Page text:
Longer Combination Vehicle (LCV) is any combination of a tractor-trailer and two or more trailers, which operate on highways with a gross vehicle weight of more than 80,000 pounds. The sheer size of these vehicles requires driver to receive additional training to operate them.
Like most training concerning the trucking industry, the federal government mandates drivers receive preparation courses, but states can delegate how it is done. Most states only allow two trailers to be hauled at a time. However, some allow triples which are usually restricted to less populated states such as Idaho, Oregon and Montana.
Individuals should receive LCV training to help keep the roads safe and for the security of the load they are hauling. There has been considerable debate on the security measures used in commercial heavy trucks, which is a result of the alteration of truck sizes and weights. However, training in this sector gives employees and their companies peace of mind knowing they can drive these large vehicle safely.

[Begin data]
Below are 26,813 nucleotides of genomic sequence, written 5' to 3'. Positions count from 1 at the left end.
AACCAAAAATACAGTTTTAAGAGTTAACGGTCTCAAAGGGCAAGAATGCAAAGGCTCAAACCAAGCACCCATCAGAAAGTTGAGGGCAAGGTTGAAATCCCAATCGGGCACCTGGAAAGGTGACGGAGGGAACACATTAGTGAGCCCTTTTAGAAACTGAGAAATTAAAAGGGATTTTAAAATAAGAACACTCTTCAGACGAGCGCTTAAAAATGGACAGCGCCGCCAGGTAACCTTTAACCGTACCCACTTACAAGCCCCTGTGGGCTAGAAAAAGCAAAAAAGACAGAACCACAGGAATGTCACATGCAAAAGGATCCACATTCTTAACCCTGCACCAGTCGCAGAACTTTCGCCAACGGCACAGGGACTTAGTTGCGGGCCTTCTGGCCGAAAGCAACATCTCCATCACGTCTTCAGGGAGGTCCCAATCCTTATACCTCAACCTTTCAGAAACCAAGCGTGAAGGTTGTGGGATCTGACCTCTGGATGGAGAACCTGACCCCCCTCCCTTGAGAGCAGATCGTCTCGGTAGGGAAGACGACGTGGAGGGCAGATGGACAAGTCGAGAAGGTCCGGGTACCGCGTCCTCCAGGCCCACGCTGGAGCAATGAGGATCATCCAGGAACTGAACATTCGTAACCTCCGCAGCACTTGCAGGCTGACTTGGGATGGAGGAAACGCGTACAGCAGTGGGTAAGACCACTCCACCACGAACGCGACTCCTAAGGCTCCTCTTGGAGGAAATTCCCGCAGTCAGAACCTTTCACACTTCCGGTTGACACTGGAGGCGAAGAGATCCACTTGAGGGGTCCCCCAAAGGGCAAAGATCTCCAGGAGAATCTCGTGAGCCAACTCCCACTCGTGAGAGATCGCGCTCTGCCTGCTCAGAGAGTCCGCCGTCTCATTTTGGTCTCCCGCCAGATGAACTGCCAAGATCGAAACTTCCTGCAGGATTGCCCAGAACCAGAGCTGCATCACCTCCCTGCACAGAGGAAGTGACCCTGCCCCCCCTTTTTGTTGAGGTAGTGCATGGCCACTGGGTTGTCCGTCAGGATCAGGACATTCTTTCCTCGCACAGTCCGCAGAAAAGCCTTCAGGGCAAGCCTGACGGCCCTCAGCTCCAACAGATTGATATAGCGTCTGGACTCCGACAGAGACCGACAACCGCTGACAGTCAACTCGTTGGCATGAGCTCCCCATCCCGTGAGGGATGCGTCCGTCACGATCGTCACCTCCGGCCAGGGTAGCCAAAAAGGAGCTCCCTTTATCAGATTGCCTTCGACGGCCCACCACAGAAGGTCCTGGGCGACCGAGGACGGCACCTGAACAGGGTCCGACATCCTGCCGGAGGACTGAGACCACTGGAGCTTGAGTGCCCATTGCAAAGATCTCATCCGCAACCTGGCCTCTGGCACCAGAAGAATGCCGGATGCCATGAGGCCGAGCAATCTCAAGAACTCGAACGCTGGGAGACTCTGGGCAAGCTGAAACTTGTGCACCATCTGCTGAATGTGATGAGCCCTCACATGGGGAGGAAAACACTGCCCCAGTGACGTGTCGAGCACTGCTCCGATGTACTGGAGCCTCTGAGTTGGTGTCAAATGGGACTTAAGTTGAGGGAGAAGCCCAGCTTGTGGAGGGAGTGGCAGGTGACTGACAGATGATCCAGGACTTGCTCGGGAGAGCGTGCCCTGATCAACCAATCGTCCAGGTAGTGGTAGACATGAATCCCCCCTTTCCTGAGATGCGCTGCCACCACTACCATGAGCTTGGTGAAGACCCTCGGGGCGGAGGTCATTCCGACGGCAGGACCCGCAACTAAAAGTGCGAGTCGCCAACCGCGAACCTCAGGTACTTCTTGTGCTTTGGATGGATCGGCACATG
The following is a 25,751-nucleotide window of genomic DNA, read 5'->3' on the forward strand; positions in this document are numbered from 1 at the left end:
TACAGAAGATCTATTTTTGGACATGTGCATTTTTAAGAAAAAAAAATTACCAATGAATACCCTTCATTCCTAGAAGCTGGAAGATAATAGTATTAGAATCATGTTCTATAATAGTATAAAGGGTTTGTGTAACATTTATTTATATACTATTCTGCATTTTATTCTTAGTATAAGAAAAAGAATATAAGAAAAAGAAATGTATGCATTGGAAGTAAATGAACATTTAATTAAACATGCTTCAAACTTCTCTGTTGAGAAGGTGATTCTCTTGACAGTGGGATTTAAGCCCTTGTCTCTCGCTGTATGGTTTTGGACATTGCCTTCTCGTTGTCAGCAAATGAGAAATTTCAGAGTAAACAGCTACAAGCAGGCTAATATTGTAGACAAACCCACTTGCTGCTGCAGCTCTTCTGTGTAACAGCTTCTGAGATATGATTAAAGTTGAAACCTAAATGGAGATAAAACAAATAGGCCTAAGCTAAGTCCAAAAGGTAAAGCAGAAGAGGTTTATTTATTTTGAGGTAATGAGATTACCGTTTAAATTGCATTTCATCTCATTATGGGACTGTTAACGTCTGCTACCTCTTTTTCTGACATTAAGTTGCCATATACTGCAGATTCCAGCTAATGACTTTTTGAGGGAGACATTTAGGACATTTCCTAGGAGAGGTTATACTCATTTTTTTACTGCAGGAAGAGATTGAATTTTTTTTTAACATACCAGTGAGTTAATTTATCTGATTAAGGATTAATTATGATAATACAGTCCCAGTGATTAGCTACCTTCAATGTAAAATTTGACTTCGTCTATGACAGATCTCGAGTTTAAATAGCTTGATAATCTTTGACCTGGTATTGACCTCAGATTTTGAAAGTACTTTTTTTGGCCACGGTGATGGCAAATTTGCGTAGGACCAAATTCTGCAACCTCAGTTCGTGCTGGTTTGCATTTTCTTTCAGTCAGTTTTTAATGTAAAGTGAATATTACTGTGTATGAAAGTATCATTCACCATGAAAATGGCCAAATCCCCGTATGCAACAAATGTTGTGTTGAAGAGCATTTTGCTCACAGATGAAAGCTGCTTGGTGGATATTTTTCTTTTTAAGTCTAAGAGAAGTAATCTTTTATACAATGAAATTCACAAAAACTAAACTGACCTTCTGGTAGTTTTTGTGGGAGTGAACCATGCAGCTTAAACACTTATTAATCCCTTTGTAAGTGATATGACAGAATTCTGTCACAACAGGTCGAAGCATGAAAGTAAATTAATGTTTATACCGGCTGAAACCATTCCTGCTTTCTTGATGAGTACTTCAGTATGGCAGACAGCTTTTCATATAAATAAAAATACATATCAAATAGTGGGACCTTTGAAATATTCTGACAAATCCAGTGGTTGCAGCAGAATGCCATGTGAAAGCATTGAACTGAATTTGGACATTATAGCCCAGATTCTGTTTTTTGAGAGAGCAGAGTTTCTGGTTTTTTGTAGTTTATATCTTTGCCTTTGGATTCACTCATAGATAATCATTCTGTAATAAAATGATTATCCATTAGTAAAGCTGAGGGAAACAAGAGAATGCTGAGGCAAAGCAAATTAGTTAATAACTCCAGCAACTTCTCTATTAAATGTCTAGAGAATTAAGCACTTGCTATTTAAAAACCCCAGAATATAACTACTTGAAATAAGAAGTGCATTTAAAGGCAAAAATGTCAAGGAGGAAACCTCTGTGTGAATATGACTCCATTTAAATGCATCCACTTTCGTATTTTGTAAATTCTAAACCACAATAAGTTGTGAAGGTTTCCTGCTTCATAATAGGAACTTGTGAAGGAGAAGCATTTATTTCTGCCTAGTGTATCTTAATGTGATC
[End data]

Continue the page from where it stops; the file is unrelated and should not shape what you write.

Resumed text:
Students in the program will be taken through orientation, basic operation, safe operating practices, advanced operations and non-driving activities, such as properly using a logbook. After completing the classroom portion of the training, enrollees participate in behind-the-wheel instruction, which is designed to provide an opportunities to develop the skills outlined in the training's proficiency development unity of the program.
Individuals who receive this training will be more attractive to prospective employers. Even if operators have a commercial driver license (CDL), they may want to explore LCV training to increase their job opportunities.
According to the Bureau of Labor Statistics, job opportunities for transportation and material moving occupations are expected to increase by 13 percent in the coming years. More 8,000 new opportunities are projected to be available to for heavy and tractor-trailer truck drivers.